Thomas Watson and Karen M. Bray are Partners, and Sarah E. Hamill is an Appellate Fellow, with Horvitz & Levy LLP in Burbank, CA.

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As explained in our March 6, 2020 WLF Legal Backgrounder, the Colorado Supreme Court granted review in Scholle v. Delta Air Lines, Inc., Nos. 18CACO49 & 18CAA0760, __P.3d__, 2019 WL2219704 (Colo. App. May 23, 2019) to decide the following:

“Whether, in an action brought by an injured worker against a third-party tortfeasor, the collateral source rule as codified at 13-21-111.6, C.R.S. (2019), precludes admission of the amount of medical expenses paid by the plaintiff’s workers’ compensation insurer, where (1) amounts billed in excess of scheduled healthcare fees and rates allowed under the Workers’ Compensation Act are unlawful, void, and unenforceable, and (2) the third-party defendant has already extinguished the workers’ compensation insurer’s subrogated interest in the medical expenses paid by settling the insurer’s claim.”

In Scholle, a United Airlines employee was injured in a luggage tug collision with a Delta Air Lines employee.  United paid for the employee’s medical expenses under Colorado’s workers’ compensation system, and settled a subrogation claim against Delta.  Then the injured employee sued Delta to recover medical expense damages for the amount billed by the healthcare providers, not for the amount actually paid by the worker’s compensation or paid by the employee himself.  The Court of Appeal held that the plaintiff was permitted to recover these billed amounts under the collateral source rule.  The Colorado Supreme Court granted review.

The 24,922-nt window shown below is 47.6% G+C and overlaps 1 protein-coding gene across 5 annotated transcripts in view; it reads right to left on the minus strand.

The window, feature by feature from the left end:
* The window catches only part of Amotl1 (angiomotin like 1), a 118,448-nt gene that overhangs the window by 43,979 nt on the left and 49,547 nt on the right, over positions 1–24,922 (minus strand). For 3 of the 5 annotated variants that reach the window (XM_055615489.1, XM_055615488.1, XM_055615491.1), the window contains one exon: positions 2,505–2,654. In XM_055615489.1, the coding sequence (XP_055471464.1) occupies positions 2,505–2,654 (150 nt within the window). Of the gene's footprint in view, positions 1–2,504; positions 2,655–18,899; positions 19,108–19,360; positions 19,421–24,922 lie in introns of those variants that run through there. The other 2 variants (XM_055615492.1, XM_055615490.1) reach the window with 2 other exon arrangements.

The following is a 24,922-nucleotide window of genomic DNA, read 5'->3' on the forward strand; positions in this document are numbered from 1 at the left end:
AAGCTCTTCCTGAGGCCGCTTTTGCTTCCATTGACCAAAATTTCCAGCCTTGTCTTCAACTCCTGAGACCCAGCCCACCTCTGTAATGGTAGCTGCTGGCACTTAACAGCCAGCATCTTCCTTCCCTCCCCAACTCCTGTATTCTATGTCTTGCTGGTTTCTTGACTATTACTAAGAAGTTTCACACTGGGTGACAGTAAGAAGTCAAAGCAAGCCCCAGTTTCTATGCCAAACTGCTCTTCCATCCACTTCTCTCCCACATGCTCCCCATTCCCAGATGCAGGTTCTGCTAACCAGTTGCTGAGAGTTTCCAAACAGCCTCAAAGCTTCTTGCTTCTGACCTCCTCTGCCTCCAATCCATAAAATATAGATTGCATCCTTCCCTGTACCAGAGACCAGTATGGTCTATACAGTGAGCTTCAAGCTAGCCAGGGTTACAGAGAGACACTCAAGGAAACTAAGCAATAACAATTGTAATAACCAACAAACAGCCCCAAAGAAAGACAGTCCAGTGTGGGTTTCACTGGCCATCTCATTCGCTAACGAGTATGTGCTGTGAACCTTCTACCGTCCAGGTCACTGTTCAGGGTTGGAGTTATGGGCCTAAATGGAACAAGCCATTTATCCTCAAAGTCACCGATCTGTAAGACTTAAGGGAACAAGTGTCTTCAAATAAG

The Colorado Supreme Court heard oral argument on September 22, 2020.  The argument focused heavily on whether the settlement between Delta and United extinguished plaintiff’s claim for medical expenses.  The justices asked questions relating to various sections of Colorado’s workers’ compensation code.  The Court seemed to lean toward resolving the case without deciding whether a plaintiff may recover medical expense damages measured by “billed” amounts far exceeding amounts actually paid.  For example, Justice Samour posed the question whether the Court needed to resolve the “billed versus paid” issue if the Court rules that plaintiff’s claim for medical expenses was extinguished.  Delta’s counsel agreed that the Court would not need to reach the “billed versus paid” issue under those circumstances.

Based on the oral argument, it appears the Colorado Supreme Court may not resolve the question whether personal-injury plaintiffs in Colorado may recover inflated amounts typically “billed” by healthcare providers as opposed to the amounts actually pay for medical services.  The Court may instead conclude that the plaintiff in Scholle does not have any viable claim for medical-expense damages.